People in business learn from their customers – or lack of them – what is useful or desired enough by others that they will swap their money for those goods or services. Performers learn what gets the most applause or fills the most seats. Engineers, builders and manufacturers learn what is possible and what is not with the current technology.

All of this feedback from the physical world, and from the more emotional world of relationships, helps a person to understand right from wrong, good from bad, effective from ineffective.

Our own self-reflection helps us to sort out what we believe is true from all of this. It allows us to decide what we want to do about it.

And then we have the capacity to will ourselves to do what we decide.

A great effect of people's relationships is to have who they are – their actions, words and way of being in the world – reflected back to them, and to do the same for others. The experience of being seen, being visible to others is a fundamental emotional need.

Having a regular positive experience of this is central to the feeling of love. The lack of it can be terribly painful and lonely – the experience of being even mildly shunned activates the same areas of the brain as does physical pain.

The downside of this effect is that if the people in your life reflect to you that you should think of yourself as a victim of others or of your circumstances then you may be persuaded to modify your own standards and be drawn toward those very harmful ideas or actions.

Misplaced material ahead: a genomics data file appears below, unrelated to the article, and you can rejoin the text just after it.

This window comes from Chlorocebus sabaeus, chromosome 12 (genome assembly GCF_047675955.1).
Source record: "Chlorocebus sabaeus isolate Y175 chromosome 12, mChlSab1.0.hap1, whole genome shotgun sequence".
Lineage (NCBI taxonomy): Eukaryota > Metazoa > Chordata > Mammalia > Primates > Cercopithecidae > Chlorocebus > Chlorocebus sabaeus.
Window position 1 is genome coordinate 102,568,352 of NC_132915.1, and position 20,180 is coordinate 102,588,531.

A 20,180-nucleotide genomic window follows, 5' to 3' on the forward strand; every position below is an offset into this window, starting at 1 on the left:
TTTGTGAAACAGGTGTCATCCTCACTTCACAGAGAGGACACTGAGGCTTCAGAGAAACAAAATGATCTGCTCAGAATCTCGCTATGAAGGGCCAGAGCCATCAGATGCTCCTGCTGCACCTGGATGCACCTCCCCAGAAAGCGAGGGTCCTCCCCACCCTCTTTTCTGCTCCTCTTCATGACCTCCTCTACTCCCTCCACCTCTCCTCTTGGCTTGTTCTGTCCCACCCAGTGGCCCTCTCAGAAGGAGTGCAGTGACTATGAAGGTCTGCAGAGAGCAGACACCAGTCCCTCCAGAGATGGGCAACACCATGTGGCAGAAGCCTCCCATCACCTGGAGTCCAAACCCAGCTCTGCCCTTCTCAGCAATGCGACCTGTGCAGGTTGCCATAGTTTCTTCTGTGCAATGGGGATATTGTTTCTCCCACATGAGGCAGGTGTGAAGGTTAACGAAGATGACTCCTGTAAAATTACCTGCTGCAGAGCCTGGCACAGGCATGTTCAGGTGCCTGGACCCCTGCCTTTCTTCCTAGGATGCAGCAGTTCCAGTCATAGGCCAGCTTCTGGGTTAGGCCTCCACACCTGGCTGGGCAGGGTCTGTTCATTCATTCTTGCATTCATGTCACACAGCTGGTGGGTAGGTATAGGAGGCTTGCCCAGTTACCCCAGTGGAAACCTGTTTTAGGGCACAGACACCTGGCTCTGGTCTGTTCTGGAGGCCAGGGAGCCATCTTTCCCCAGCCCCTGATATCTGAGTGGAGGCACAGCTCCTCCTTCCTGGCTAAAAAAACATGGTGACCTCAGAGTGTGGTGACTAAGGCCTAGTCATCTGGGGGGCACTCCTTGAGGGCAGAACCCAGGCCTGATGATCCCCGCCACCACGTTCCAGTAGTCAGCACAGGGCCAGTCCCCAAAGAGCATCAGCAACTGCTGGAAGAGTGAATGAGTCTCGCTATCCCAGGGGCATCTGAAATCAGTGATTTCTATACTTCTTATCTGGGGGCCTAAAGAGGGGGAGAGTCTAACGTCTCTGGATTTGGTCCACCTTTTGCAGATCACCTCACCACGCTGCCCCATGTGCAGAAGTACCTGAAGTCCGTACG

Your choice of relationships, therefore, can make a big difference in your life.

A reflection is an image. Images can be real or imagined, useful or troublesome. In Greek mythology, Narcissus stared at his own reflection, too absorbed in his own image to notice anybody else. The image that he saw drew him from the world. Not even Echo, the nymph who loved him but could only repeat his own words back to him, could pry him from his self-absorbed reverie.

Narcissus had a serious problem, and it served to disconnect him from any actual relationship with others, leaving only his image to hold his sense of self together.

But aside from those suffering from the condition of narcissism (a certain US president comes to mind), one's reflection can be a source of the kind of useful self-assessment that allows a person to live up to his or her own standards.

This is interesting information but how can you use this to make a better life for yourself and those whom you care for?

If a mirror can have the kind of impact that was demonstrated in these experiments, think of how great an impact you have on the people in your life, particularly those who look up to you – children, employees, students and lots of other people who you might not ever think you were influencing.

When you pay attention to a loved one, when you respond to them when they ask for your attention, when you show enthusiasm and interest at their good news, you are reflecting something precious back to them, and it really matters.

When you affirm human virtue, when you publicly assert qualities such as honesty, integrity and personal responsibility, you are reflecting something very important to the people around you. When you look for the best within people, and benevolently expect to see them express it, you are providing a mirror to their virtue.

They will do what they will with that, of course. You don't have control over what other people say or do. But you do have influence and you are likely to see more of whatever you reflect out towards others.